Hockey defends lack of AWA statistics

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Hockey defends lack of AWA statistics

Workplace Relations Minister Joe Hockey has defended the Federal Government's refusal to release any more statistics on the content of AWAs, saying the loss of conditions could not easily be compared with improvements such as job-sharing.

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Workplace Relations Minister Joe Hockey has defended the Federal Government's refusal to release any more statistics on the content of AWAs, saying the loss of conditions could not easily be compared with improvements such as job-sharing.

Statistics released last year by the Office of Employment Advocate (OEA) showed that every AWA surveyed had lost at least one award condition, and many had lost overtime and penalty rates.

This admission was seized on by Labor and the union movement to the Government's severe embarrassment. No further statistics were released, and none are now gathered. In February Hockey said statistics on AWAs could not be compiled because there were too many of them.

Inadequate analysis

Hockey, who in his previous portfolio was responsible for developing the Australia Card, which will contain data on all 20 million Australians, said the job couldn't be done because '25,000 new AWAs are being signed each month'.

Yesterday in Parliament, Hockey said the statistics were not being kept because 'the analysis failed to take into account other benefits that have flowed, particularly to families, particularly to women and particularly to young people, out of the new regime'.

'It is very hard to put an economic benefit on the value of job-sharing for women,' he said. 'It is very hard to put an economic benefit on the value of shift-sharing for women. It is very hard to put an economic benefit on the value of bringing more long-term unemployed people into the workplace than ever before.'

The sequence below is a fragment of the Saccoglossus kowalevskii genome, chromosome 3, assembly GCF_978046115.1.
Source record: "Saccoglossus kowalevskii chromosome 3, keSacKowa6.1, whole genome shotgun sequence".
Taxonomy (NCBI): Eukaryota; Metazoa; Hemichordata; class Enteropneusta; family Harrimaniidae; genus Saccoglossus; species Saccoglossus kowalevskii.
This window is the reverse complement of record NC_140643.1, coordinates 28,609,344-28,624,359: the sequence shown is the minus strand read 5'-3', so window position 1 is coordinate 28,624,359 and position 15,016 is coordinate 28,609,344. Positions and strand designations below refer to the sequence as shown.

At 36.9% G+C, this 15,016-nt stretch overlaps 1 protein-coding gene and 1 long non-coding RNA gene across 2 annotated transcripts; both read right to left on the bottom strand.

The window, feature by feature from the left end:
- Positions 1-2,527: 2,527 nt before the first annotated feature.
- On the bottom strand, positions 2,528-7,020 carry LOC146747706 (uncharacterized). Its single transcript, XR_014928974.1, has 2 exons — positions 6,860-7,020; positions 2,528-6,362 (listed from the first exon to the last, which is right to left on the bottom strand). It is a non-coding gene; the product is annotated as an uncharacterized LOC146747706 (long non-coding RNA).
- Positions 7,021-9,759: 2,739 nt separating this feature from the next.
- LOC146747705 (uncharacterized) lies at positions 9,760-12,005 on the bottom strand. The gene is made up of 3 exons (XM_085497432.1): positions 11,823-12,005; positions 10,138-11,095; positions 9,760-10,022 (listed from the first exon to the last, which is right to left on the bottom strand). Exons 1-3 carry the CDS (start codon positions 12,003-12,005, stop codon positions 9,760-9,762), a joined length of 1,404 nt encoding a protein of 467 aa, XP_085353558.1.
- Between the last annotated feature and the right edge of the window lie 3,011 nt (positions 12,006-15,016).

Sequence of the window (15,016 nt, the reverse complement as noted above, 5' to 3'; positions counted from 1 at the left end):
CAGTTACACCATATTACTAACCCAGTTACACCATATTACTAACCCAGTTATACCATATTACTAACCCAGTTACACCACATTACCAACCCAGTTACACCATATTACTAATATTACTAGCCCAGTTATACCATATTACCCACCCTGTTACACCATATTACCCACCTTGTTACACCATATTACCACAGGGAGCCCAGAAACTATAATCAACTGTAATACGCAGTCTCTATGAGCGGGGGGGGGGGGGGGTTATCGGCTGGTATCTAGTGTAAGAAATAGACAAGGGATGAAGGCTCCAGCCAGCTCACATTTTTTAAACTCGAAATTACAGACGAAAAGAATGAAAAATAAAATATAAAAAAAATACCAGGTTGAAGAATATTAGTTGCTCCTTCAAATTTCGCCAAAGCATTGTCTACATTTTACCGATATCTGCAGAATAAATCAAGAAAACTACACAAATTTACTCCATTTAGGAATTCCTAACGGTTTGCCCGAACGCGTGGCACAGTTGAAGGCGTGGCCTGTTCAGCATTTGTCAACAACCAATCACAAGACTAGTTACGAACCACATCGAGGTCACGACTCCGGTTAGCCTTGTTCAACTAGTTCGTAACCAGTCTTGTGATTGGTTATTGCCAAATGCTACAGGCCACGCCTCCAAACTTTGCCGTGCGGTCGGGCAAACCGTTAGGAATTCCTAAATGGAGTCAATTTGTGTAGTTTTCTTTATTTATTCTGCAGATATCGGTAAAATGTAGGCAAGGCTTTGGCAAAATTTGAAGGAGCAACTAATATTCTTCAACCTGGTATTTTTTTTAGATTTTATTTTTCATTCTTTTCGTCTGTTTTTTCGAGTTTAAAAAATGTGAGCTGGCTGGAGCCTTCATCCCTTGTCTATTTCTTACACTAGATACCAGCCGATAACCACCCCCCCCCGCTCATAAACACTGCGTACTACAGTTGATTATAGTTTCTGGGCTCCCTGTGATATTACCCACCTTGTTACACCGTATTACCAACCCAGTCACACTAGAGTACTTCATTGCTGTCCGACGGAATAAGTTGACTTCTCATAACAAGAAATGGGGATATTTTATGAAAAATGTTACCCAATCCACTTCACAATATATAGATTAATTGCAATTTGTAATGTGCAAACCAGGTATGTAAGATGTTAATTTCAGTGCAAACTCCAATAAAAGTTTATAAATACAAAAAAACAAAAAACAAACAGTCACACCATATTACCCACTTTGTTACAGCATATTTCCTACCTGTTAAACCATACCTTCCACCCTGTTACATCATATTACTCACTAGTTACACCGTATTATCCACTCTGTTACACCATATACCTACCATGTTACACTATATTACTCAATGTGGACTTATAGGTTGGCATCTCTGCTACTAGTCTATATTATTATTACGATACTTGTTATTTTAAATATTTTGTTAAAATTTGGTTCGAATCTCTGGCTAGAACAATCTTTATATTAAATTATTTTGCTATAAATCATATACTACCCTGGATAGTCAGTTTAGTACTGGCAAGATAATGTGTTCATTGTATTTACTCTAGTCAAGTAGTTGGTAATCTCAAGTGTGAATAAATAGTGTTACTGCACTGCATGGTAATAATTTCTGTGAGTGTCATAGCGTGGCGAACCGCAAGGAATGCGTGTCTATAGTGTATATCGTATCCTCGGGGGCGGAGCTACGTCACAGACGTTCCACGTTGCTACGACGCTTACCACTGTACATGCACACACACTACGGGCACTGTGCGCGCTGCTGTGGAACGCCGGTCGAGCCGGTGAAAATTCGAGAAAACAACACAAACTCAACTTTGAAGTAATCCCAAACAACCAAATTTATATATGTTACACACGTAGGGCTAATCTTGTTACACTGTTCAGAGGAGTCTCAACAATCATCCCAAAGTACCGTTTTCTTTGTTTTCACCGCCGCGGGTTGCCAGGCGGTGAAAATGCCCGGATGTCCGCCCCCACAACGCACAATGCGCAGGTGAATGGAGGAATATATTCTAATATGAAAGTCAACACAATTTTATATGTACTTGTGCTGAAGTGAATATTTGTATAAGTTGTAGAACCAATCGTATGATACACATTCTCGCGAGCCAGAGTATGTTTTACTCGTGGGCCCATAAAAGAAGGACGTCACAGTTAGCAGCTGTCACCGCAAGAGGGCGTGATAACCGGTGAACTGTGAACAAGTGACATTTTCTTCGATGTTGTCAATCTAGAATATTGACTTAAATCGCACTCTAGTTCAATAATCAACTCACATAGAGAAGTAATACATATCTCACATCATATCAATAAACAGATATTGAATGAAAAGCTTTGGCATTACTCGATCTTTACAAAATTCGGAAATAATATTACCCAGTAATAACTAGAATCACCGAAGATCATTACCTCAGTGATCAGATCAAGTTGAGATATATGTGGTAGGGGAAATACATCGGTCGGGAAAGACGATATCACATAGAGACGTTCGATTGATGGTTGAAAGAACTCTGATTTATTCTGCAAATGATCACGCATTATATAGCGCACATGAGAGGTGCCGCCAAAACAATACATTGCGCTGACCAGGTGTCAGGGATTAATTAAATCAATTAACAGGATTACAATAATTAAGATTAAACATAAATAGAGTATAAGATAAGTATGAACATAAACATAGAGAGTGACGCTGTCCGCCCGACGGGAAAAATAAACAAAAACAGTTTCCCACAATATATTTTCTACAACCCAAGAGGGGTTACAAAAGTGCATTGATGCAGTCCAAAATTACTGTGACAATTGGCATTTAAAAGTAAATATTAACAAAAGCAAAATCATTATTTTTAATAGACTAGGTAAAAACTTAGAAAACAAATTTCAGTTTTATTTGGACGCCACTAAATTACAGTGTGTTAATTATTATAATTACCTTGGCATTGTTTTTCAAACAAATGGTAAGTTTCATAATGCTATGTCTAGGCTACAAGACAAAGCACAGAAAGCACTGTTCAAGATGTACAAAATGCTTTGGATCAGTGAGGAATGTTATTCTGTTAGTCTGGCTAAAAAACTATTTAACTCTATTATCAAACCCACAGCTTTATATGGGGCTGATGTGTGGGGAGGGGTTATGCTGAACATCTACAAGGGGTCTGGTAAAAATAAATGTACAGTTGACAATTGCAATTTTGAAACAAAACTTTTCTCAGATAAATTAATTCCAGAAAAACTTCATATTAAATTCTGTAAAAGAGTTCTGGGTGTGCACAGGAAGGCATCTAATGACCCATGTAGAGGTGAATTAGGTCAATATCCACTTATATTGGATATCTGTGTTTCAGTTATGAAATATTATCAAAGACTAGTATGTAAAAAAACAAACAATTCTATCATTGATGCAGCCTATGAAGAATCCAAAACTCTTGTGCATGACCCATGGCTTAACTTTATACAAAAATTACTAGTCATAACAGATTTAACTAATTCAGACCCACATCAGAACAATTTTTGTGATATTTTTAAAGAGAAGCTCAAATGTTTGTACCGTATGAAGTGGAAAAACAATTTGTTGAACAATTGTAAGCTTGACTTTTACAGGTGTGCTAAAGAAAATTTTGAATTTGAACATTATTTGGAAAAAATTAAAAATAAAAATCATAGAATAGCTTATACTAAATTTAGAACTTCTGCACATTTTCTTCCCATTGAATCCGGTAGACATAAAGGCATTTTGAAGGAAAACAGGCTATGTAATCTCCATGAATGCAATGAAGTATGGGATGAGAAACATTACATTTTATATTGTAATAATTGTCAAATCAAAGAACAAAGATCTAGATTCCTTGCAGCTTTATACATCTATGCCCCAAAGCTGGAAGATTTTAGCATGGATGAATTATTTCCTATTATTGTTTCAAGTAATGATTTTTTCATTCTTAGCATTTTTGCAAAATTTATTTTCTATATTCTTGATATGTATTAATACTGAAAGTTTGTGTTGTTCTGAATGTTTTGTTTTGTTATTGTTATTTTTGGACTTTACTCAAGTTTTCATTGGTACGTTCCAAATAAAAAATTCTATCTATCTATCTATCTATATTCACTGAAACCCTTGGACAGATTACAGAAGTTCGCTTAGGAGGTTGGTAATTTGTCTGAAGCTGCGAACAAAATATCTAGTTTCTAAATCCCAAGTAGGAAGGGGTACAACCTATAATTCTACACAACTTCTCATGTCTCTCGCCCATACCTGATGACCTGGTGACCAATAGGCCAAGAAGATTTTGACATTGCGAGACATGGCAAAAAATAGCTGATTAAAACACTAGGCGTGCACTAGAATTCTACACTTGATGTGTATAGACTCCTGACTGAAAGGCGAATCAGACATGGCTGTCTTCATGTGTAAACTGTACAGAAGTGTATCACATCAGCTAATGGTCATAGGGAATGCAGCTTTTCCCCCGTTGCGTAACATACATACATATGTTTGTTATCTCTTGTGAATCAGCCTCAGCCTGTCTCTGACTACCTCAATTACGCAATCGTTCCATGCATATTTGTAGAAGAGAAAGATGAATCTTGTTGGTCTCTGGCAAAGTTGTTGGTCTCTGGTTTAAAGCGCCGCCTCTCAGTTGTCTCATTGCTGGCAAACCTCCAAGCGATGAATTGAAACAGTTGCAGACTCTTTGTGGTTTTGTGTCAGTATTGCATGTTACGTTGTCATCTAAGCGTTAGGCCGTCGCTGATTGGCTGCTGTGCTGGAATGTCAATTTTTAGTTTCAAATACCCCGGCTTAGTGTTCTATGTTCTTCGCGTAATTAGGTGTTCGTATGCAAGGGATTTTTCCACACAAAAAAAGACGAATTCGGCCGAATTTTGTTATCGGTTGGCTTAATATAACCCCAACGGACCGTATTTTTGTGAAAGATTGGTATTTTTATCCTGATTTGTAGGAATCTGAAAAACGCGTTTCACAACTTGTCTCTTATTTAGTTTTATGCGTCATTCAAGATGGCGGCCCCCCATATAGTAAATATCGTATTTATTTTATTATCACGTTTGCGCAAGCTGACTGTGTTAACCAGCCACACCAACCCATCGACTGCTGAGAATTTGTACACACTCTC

Asked whether he would direct the OEA to re-commence gathering the statistics, Hockey said: 'No.'

'Compare apples with apples'

Asked by ALP spokeswoman on IR, Julia Gillard, to give one reason why he would not do so, Hockey said: 'Because, with the introduction of AWAs and the changes made under our laws a year ago, no-one has shown me a formula that allows you to compare apples with apples.

'If you have an AWA, that trades off penalties for higher wages ... some of those workers will want to have job sharing and shift sharing. There is a whole raft of women in particular who want to go back to work but want to be able to work from home,' Hockey said.

'They want to be in a position where they can have some flexibility in the workplace. The fact of the matter is that you can have a penalty provision but it might be the case that it is never accessed because an employer never lets an employee access the penalty rates.

'But there might be a bonus pool involved for the staff, at the end of the financial year. That bonus pool might have a value, and we do not know whether it is accessed or not.

'So the question is: how do you compare apples with apples? If the Labor Party thinks that the solution is to have a one-size-fits-all approach — which is the Labor Party's approach — to workplace relations that goes in to bat for the union bosses, we reject it and the workers of Australia reject it.'

Opposition Leader Kevin Rudd then asked Hockey: 'how can the Government now claim that workers are better off under AWAs, given that the Minister has now told the Parliament that there is no methodology available for making any such claim?'

Hockey made no reference to the question in his answer, preferring to talk about the construction union being fined.

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